Systematic abuse

Abuses of the regulations are also becoming commonplace. BPAS recently announced that it was investigating at least 9 cases where the abortifacients had been prescribed beyond the 10-week limit mandated by the regulation, with one of those incidences being in the 28th week of pregnancy. Meanwhile, on 11 June, the Department for Health released abortion statistics showing the highest number of abortions ever recorded in England and Wales, a heart-breaking 207, 384 abortions.

Regardless of how much abortion providers deny that the current system is safe, common sense tells us otherwise. Even under perfect conditions, when abortion tablets are taken within the first 9 weeks, 3 in 100 women will have had incomplete abortions requiring surgical treatment to complete the abortion.

If a woman, seeking to circumvent the law because she is over 10 weeks pregnant, or because she simply was wrong in her good faith effort to determine when she got pregnant, the number of incomplete abortions more than doubles after 10 weeks, and the rate of side effects increases immensely.

Just how unsafe is the existing regulation? In the short time it has been in place, two women have already allegedly died from taking the tablets. A murder probe has begun into the death of a new born after its mother illegally took abortion tablets she received in the post; while police in the Midlands are investigating another two similar cases. And yet BPAS and Marie Stopes continue to tell us that these abortions are safe.

Mental health

There have already been documented cases of women who regret having taken the abortion pills, having made their decision in the heat of the moment and with no real time to gather their thoughts or obtain proper advice.

More than this, passing the aborted child has its own significant mental health risks. Even within 8 weeks of being pregnant, a woman may be able to see larger pieces of the baby’s tissue, the pregnancy sac and in more uncommon cases the fetus itself. At the 10th week, the baby is the size of an olive and its shape is recognisable when passed from the body. For all of the efforts the abortion industry has made to dehumanise the unborn child, facing the reality of medical abortion on your own can be an incredibly traumatic experience.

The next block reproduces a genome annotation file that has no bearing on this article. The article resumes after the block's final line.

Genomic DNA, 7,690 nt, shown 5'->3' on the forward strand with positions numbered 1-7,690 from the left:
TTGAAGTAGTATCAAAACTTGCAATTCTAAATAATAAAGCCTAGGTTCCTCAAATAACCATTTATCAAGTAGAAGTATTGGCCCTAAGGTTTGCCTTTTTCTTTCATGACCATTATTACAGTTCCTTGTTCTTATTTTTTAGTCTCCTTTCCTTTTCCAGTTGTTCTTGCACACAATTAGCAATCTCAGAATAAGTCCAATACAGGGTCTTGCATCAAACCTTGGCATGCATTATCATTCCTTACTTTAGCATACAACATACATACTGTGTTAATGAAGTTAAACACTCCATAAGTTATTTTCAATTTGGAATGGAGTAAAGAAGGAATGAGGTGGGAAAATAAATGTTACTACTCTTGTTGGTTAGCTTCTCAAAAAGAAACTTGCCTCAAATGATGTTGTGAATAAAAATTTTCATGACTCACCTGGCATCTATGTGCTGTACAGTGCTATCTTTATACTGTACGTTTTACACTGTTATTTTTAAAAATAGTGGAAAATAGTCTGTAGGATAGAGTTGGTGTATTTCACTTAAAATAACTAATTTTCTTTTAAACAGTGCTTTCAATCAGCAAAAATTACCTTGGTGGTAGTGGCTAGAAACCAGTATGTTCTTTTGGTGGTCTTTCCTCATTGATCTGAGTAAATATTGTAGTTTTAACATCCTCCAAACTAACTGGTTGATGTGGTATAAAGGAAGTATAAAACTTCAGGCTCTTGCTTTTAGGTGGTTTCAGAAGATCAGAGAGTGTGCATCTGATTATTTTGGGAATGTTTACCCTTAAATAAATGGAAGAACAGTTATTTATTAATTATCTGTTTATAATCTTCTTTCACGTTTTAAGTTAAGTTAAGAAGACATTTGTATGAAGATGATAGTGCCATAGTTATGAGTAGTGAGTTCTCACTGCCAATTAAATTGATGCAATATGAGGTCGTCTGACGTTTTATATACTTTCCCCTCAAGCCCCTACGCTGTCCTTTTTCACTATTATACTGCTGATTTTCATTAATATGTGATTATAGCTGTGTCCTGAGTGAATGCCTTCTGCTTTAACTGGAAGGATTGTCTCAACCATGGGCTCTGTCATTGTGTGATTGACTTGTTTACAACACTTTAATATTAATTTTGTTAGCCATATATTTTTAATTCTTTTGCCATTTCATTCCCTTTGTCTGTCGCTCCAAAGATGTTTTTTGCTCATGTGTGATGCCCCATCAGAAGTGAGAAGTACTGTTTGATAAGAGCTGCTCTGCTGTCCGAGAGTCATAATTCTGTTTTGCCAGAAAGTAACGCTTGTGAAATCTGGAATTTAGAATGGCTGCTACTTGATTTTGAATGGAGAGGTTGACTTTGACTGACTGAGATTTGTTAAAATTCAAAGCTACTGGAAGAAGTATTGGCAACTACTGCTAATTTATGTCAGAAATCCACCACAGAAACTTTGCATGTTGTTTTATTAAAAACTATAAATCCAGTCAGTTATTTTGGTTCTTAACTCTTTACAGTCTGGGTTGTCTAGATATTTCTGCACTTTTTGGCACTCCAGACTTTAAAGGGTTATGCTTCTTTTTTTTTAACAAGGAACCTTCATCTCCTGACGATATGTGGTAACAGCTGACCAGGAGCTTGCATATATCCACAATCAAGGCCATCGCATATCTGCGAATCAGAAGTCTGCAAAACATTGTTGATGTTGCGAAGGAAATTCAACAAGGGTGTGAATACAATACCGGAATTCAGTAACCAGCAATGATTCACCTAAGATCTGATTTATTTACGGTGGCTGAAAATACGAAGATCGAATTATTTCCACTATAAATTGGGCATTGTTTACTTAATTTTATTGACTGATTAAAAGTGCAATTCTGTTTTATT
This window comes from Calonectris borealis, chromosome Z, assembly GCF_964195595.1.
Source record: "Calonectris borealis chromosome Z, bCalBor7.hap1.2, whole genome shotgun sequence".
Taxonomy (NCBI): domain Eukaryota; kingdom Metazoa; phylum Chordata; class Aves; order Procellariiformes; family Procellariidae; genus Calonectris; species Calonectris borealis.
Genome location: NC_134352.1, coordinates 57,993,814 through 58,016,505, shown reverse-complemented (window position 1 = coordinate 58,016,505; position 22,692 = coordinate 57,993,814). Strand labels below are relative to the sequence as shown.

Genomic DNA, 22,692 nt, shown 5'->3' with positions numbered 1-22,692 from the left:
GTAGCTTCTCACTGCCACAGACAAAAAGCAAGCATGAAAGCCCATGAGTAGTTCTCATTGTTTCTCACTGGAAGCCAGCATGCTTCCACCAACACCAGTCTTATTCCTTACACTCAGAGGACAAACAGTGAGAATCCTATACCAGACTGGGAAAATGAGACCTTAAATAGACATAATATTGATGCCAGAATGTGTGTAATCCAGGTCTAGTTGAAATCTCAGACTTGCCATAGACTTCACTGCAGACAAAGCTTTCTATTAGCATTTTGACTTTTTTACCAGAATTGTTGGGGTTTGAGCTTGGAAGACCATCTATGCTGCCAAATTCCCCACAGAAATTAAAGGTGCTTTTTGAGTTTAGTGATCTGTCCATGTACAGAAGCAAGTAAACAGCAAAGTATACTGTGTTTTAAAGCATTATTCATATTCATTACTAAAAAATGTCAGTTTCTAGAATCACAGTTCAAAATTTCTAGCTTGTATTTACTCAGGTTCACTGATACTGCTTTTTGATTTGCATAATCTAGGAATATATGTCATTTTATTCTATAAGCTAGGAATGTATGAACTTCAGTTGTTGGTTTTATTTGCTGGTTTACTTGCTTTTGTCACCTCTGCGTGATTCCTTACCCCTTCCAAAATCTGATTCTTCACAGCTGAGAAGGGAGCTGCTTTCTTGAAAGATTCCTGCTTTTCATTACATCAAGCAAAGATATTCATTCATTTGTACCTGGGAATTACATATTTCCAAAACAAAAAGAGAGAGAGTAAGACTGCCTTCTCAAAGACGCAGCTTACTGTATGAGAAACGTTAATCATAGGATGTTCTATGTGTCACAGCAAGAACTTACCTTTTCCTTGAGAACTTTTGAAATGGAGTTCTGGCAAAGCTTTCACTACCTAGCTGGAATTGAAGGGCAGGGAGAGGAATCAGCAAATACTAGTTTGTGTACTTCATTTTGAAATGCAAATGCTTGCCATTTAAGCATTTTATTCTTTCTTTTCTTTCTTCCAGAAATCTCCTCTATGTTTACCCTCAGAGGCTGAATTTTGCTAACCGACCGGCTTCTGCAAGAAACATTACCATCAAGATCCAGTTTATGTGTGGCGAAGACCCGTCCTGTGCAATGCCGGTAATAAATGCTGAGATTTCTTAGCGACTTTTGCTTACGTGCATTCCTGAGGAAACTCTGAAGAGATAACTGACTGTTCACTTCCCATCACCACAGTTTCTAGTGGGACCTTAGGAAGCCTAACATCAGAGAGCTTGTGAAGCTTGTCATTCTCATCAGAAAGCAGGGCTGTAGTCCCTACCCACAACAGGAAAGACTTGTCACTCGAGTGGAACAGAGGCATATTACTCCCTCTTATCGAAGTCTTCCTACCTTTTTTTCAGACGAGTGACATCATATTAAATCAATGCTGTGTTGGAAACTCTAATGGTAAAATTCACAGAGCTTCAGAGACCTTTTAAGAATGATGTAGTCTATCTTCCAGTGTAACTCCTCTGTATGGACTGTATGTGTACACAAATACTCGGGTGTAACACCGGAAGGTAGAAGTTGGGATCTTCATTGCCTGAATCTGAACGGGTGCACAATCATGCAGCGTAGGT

We need to re-discover our common humanity

The truth is that telemedicine abortions are not as safe as we have been told. Rather than admitting the existing lack of oversight into how tablets are being mailed to women amid mounting evidence of abuse, BPAS and Marie Stopes UK have doubled down that those seeking to uncover deficiencies in their work are the problem, and not them. They are playing a reckless game with women’s health and well-being.

What should disturb us all however, is how open these providers are about their belief that any reason is a good reason to have an abortion, going so far as to prompt women in providing a legal basis for an abortion even where the caller has been open that she does not have a legally valid reason.

Human life is precious. It deserves more respect than to be discarded for reasons as spurious as wanting to be able to drink and smoke or to look good on the beach in a bikini. Future generations may rightly be shocked and disturbed by our frightful lack of humanity, and justifiably so. As each year passes, we continue to break records for the amount of abortions undertaken in this country while at the same time inventing new and less regulated ways to end unborn life. To paraphrase the famous orator Robert Ingersoll, justice should remove the bandage from her eyes long enough to distinguish between the vicious and the innocent. It is time to put an end to the DIY abortion experiment.

Find out more about DIY abortions